Rosemary and Reading Glasses

A Tale of Two Cookbooks

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Before I was a book blogger, I was a food blogger.

It’s true. Mr. O and I ran a humble blog (not modesty—the photography was mostly mine, which is to say, poor) about our cookery for a couple of years, which we both loved, but eventually fell by the wayside (baby, digestive disease, the usual).

Point is, I love food, so I hope you’ll indulge a turn from the literary and toward the culinary this week. I read cookbooks for fun, and the only thing I truly miss about having cable is the cooking shows. So when Susan Herrmann Loomis’s In a French Kitchen: Tales and Traditions of Everyday Home Cooking in France* arrived, I was ready to sink my teeth into it.

It’s a cheerful book about traditional French home cooking, accompanied by recipes that fit in with the theme of each chapter, like salad, cheese, grandmotherly cooking, pantry staples, even leftovers. The food sounds absolutely mouthwatering, but what’s even more fun to read about are the gustatory and cooking habits of Ms. Loomis’s friends and acquaintances in her adopted town. The French eat quite a lot of sugar, it turns out—which you wouldn’t think—and are very particular about cheeses, which of course you would think. And Sunday lunches last six hours, which sounds heavenly.

In a French Kitchen is not to be taken as prescriptive, I think; most of us do not have access to the kinds of gardens, markets, boulangeries, and state-funded daycare that make possible the kind of cooking Ms. Loomis describes.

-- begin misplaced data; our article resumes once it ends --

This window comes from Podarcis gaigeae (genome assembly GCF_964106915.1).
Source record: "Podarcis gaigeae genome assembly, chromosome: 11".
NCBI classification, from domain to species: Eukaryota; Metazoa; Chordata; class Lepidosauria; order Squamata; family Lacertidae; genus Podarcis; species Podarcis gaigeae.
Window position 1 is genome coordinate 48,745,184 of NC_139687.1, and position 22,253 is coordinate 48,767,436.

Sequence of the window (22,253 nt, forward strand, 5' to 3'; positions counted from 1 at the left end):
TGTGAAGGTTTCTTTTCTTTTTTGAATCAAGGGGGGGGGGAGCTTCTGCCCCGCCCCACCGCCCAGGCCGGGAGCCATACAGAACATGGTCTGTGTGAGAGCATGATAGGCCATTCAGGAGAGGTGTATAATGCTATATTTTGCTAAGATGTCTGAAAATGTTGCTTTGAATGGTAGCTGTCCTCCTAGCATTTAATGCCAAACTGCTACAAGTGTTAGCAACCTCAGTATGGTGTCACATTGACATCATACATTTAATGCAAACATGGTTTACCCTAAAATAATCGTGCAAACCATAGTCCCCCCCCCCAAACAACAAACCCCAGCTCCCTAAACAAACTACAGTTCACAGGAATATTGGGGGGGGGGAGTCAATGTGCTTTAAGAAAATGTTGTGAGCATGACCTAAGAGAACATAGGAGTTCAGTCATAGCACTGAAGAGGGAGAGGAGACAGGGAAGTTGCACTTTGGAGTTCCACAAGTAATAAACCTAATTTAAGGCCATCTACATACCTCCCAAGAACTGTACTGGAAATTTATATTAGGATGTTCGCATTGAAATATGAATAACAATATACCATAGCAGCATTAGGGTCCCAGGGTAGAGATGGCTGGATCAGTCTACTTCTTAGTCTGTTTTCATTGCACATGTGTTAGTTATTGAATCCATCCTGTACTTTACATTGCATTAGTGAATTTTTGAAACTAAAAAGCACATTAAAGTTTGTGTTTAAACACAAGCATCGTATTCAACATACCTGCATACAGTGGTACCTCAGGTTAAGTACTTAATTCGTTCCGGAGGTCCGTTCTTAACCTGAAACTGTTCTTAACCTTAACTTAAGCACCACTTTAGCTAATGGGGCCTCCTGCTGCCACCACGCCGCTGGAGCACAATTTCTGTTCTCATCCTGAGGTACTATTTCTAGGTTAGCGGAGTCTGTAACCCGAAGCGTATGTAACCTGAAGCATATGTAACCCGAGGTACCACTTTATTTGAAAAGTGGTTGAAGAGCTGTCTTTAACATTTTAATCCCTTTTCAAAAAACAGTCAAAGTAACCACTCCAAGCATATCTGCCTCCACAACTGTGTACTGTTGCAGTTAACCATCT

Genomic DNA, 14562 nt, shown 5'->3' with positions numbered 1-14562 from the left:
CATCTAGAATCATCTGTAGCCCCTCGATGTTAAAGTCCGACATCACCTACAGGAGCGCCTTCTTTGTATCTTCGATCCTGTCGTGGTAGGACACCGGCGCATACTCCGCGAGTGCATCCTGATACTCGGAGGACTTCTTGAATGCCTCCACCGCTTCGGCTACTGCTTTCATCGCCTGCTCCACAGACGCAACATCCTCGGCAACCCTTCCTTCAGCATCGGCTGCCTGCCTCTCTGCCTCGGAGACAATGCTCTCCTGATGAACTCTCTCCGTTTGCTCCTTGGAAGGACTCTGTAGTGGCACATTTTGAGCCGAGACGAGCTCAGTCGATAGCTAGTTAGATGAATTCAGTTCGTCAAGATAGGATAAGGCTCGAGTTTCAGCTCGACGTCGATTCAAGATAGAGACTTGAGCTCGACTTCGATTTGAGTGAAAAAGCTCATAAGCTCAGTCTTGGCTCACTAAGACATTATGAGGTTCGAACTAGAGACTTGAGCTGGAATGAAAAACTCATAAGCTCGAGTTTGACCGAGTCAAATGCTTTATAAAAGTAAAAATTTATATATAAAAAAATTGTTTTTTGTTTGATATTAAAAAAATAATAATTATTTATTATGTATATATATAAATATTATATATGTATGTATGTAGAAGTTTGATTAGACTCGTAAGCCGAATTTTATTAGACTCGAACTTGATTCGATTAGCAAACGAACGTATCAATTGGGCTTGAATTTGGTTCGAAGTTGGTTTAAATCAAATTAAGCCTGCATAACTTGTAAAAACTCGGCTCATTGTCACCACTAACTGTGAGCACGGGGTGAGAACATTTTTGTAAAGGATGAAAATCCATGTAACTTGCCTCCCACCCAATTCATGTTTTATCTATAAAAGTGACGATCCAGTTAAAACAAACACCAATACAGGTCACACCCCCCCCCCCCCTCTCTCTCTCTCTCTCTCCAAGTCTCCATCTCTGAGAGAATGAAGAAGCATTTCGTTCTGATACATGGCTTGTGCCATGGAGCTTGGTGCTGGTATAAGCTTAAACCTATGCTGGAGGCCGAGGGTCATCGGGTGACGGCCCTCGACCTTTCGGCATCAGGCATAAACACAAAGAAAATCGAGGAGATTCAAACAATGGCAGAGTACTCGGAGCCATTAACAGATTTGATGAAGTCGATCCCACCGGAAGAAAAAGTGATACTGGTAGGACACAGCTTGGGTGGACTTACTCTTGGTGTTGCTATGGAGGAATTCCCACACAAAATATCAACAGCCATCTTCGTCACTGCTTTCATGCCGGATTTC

In some ways, the book feels a little retro; Ms. Loomis notes approvingly how French women look great all the time, wearing high heels while they stir at the stove, while also noting, light as you please, that it’s the rare French man who cooks at home. Like I said, retro, and honestly a little grating when you factor in that Ms. Loomis never notes the social structures in France that (a) make it possible for people (read: women, mothers) to cook frequently and (b) make it seem like no problem that men aren’t expected to cook.

In the end, though, In a French Kitchen is a book that makes you dream about retiring to France, eating your way through every recipe, and making every lunch a French Sunday lunch.

My other cookbook reading of late has been Pati’s Mexican Table: The Secrets of Real Mexican Home Cooking, by Pati Jinich. Ms. Jinich has a cooking show on PBS of the same name, which I’ve loved watching; her recipes look intoxicatingly good and Ms. Jinich is friendly, welcoming presenter. I’ve had my eye on the cookbook for months, and I happened to find a copy of it on sale at Sherman’s Books in Portland, Maine, much to my delight.

It’s a great read, because there’s so much to learn about Mexican culture and food (Ms. Jinich’s grandmother was a survivor of the Nazi concentration camps, who combined her own food traditions with Mexico’s), and because Ms. Jinich provides plenty of tips about using ingredients that might be unfamiliar, like how to char poblanos or how to make tamarind syrup. I’ve made three recipes from the book and they’ve all been exquisite, requiring not even an extra pinch of salt. I’ve never had so much fun with a food processor. Try the salsa verde, and you’ll be looking in your local bookshop for Pati’s Mexican Table too.

*I received a copy of this book from the publisher for review consideration, which did not affect the content of my review.

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